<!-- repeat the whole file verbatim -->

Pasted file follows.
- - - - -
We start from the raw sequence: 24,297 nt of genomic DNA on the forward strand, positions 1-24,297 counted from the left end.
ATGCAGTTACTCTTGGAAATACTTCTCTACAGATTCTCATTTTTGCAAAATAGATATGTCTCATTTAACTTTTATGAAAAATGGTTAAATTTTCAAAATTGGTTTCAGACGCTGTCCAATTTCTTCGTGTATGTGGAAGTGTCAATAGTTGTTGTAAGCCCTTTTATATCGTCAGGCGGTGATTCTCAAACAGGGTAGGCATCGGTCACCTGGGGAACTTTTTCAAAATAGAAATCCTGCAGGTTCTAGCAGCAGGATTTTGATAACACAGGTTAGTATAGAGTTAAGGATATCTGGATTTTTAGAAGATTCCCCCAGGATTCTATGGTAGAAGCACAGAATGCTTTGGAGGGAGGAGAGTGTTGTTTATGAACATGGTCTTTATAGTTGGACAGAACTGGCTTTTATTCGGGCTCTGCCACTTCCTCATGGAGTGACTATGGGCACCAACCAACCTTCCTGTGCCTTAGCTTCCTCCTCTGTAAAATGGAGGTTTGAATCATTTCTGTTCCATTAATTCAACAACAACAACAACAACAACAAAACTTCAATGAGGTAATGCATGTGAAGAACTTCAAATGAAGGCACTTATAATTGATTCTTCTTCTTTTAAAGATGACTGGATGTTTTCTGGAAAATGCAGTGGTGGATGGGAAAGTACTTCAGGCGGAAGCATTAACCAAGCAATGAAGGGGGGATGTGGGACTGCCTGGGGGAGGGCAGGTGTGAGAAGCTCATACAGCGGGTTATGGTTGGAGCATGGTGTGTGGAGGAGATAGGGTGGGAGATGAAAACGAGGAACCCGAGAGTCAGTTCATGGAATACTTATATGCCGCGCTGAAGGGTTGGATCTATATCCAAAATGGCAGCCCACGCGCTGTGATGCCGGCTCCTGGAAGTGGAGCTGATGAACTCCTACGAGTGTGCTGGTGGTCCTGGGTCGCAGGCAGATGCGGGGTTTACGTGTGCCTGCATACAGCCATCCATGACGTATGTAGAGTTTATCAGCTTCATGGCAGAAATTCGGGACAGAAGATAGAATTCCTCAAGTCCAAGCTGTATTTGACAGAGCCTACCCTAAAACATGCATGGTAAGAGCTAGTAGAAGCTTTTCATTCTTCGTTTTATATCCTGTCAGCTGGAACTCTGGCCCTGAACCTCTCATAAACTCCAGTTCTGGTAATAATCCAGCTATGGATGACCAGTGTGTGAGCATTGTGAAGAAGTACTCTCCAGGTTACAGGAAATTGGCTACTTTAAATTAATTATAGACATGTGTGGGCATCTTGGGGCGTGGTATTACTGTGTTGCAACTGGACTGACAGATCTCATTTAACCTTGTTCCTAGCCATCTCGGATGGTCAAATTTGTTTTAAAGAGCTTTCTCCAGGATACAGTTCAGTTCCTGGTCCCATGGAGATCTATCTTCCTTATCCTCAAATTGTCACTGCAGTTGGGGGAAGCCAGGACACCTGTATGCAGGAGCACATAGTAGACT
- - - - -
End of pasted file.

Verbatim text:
We start from the raw sequence: 24,297 nt of genomic DNA on the forward strand, positions 1-24,297 counted from the left end.
ATGCAGTTACTCTTGGAAATACTTCTCTACAGATTCTCATTTTTGCAAAATAGATATGTCTCATTTAACTTTTATGAAAAATGGTTAAATTTTCAAAATTGGTTTCAGACGCTGTCCAATTTCTTCGTGTATGTGGAAGTGTCAATAGTTGTTGTAAGCCCTTTTATATCGTCAGGCGGTGATTCTCAAACAGGGTAGGCATCGGTCACCTGGGGAACTTTTTCAAAATAGAAATCCTGCAGGTTCTAGCAGCAGGATTTTGATAACACAGGTTAGTATAGAGTTAAGGATATCTGGATTTTTAGAAGATTCCCCCAGGATTCTATGGTAGAAGCACAGAATGCTTTGGAGGGAGGAGAGTGTTGTTTATGAACATGGTCTTTATAGTTGGACAGAACTGGCTTTTATTCGGGCTCTGCCACTTCCTCATGGAGTGACTATGGGCACCAACCAACCTTCCTGTGCCTTAGCTTCCTCCTCTGTAAAATGGAGGTTTGAATCATTTCTGTTCCATTAATTCAACAACAACAACAACAACAACAAAACTTCAATGAGGTAATGCATGTGAAGAACTTCAAATGAAGGCACTTATAATTGATTCTTCTTCTTTTAAAGATGACTGGATGTTTTCTGGAAAATGCAGTGGTGGATGGGAAAGTACTTCAGGCGGAAGCATTAACCAAGCAATGAAGGGGGGATGTGGGACTGCCTGGGGGAGGGCAGGTGTGAGAAGCTCATACAGCGGGTTATGGTTGGAGCATGGTGTGTGGAGGAGATAGGGTGGGAGATGAAAACGAGGAACCCGAGAGTCAGTTCATGGAATACTTATATGCCGCGCTGAAGGGTTGGATCTATATCCAAAATGGCAGCCCACGCGCTGTGATGCCGGCTCCTGGAAGTGGAGCTGATGAACTCCTACGAGTGTGCTGGTGGTCCTGGGTCGCAGGCAGATGCGGGGTTTACGTGTGCCTGCATACAGCCATCCATGACGTATGTAGAGTTTATCAGCTTCATGGCAGAAATTCGGGACAGAAGATAGAATTCCTCAAGTCCAAGCTGTATTTGACAGAGCCTACCCTAAAACATGCATGGTAAGAGCTAGTAGAAGCTTTTCATTCTTCGTTTTATATCCTGTCAGCTGGAACTCTGGCCCTGAACCTCTCATAAACTCCAGTTCTGGTAATAATCCAGCTATGGATGACCAGTGTGTGAGCATTGTGAAGAAGTACTCTCCAGGTTACAGGAAATTGGCTACTTTAAATTAATTATAGACATGTGTGGGCATCTTGGGGCGTGGTATTACTGTGTTGCAACTGGACTGACAGATCTCATTTAACCTTGTTCCTAGCCATCTCGGATGGTCAAATTTGTTTTAAAGAGCTTTCTCCAGGATACAGTTCAGTTCCTGGTCCCATGGAGATCTATCTTCCTTATCCTCAAATTGTCACTGCAGTTGGGGGAAGCCAGGACACCTGTATGCAGGAGCACATAGTAGACT